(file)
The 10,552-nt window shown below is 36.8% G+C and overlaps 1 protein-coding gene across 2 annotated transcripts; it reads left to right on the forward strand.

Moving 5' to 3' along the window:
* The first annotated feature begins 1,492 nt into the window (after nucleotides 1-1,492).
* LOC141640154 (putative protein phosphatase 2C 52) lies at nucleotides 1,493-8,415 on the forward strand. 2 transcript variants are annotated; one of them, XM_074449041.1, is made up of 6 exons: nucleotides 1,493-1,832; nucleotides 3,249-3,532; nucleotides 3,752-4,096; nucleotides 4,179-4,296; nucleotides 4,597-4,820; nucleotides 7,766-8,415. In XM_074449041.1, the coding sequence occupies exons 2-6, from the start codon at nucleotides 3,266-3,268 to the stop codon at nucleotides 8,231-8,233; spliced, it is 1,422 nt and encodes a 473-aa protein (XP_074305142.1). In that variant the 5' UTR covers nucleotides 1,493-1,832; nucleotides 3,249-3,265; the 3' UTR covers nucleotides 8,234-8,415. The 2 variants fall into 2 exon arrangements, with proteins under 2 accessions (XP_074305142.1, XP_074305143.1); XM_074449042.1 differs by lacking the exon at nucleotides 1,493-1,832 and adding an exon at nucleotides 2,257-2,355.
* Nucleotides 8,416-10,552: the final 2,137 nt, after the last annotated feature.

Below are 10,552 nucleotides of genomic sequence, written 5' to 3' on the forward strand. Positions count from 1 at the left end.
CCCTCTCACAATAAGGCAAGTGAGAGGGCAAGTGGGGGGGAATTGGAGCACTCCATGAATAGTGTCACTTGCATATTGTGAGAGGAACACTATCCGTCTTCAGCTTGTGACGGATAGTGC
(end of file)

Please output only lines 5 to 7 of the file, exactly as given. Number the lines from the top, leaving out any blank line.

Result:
* Nucleotides 8,416-10,552: the final 2,137 nt, after the last annotated feature.

Below are 10,552 nucleotides of genomic sequence, written 5' to 3' on the forward strand. Positions count from 1 at the left end.
CCCTCTCACAATAAGGCAAGTGAGAGGGCAAGTGGGGGGGAATTGGAGCACTCCATGAATAGTGTCACTTGCATATTGTGAGAGGAACACTATCCGTCTTCAGCTTGTGACGGATAGTGC